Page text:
Strategies adopted should be rigorously reassessed and adapted as the pandemic situation evolves. The PM team must also be involved in the care of patients and their families who are allocated ICU beds, and those patients and their families who are not. In addition the PM team must be involved in supporting healthcare professionals in the ICU and those caring for patients not been allocated ICU beds. Prevailing models in Singapore have seen PM physicians integrated into the ICU care team and working together with dedicated medical social work (MSW) teams to meet the following roles.
Provision of Support and Palliative Care in ICU
PM physicians together with MSWs should be involved in the creation of early PM consultation protocols, be part of daily ward rounds with the ICU teams, participate in education sessions for the ICU multidisciplinary team and provide regular debriefs for the ICU teams.
Provision of Support and Palliative Care Where Treatment Is Withheld
For patients not allocated ICU beds, PM physicians and MSWs should be involved immediately to support the patient’s and their family’s needs. To ensure effective care of these patients and families, the PM team should formulate guidelines and decision-making algorithms for pragmatic pharmacological and non-pharmacological methods of alleviating symptoms commonly associated with COVID-19 pneumonia, such as dyspnoea, excessive respiratory secretions, delirium and pain. This will empower primary care teams to act swiftly and safely in delivering generalist palliative care in a manner that is consistent with the patient’s values, beliefs and wishes.
Specialist PM support should be available for the treatment of distressing symptoms such as dyspnoea, which may require rapid bedside titration of medications and the use of palliative sedation therapy if symptoms remain recalcitrant.
Provision of Support and Palliative Care Where Treatment Is Withdrawn
Similar care and consideration should be provided to patients whose ventilatory support is to be withdrawn as a result of progressive deterioration despite maximal ICU support. Early identification and PM involvement will help support these families and patients as well as the HCPs involved.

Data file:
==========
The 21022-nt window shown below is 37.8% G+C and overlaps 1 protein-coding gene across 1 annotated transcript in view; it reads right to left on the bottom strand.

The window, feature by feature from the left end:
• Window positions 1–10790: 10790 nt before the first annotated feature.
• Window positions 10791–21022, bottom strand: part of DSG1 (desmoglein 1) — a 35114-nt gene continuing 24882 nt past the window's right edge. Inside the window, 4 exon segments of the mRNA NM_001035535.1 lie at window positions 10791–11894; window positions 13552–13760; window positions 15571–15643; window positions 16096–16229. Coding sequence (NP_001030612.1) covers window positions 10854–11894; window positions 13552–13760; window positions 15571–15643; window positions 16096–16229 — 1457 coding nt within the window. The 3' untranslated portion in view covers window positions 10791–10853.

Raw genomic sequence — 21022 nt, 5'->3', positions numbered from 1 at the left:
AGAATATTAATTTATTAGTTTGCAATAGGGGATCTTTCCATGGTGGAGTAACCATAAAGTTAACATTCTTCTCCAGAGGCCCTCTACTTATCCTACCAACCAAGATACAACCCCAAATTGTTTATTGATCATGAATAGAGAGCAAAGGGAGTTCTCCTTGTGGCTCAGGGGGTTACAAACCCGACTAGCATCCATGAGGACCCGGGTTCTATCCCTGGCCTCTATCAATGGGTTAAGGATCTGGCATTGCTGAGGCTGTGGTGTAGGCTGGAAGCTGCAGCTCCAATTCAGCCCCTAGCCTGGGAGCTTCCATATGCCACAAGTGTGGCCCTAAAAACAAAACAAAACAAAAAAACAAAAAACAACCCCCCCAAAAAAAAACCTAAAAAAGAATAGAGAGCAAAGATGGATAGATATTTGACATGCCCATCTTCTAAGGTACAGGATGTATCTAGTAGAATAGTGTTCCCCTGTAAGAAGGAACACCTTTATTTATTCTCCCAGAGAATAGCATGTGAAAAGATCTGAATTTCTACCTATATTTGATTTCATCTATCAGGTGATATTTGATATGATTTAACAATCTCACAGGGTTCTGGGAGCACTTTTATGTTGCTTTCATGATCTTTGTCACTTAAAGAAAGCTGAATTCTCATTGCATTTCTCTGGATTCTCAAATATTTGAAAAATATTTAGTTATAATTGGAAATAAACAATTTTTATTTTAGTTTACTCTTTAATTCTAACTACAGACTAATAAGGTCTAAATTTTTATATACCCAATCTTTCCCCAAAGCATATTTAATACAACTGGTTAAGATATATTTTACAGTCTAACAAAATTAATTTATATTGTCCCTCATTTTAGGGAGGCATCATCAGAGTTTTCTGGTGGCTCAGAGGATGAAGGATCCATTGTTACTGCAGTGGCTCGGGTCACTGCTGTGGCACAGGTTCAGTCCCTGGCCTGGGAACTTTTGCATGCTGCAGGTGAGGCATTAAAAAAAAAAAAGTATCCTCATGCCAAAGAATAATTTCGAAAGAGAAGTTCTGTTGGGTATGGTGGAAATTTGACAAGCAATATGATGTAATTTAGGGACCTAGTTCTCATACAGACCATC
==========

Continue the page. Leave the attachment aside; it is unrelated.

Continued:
Psychological Support for Patients
HCPs should act as patient advocates and address their fears when deprived of traditional social networks and family support as a result of isolation protocols. Active screening for spiritual and existential distress should be carried out and provided in a timely, appropriate and personalized manner.
Psychological Support for Patients’ Families
Families suffer too and are often wrought with worry, guilt and helplessness. Concurrently as funeral rituals are shortened or disallowed in line with social distancing measures, some families may feel disenfranchised and have additional difficulty processing their grief. Flexibility in addressing these needs without compromising safety is required to support families. Here the combined PM, MSW and ICU teams should be proactive in addressing grief and bereavement needs. This may take the form of regular virtual ‘visits’, timely follow-ups and reassurances. Bereavement support should be provided in a timely, appropriate and personalized manner.
Psychological Support for HCPs
HCPs frequently experience moral distress and the decision to withhold or withdraw ventilatory support may be traumatizing especially if it results in death. It is imperative to holistically assess and support the team either individually or as a group and provide them with resources to support themselves. Here, having the triage team discuss these issues with them will certainly provide an added source of support.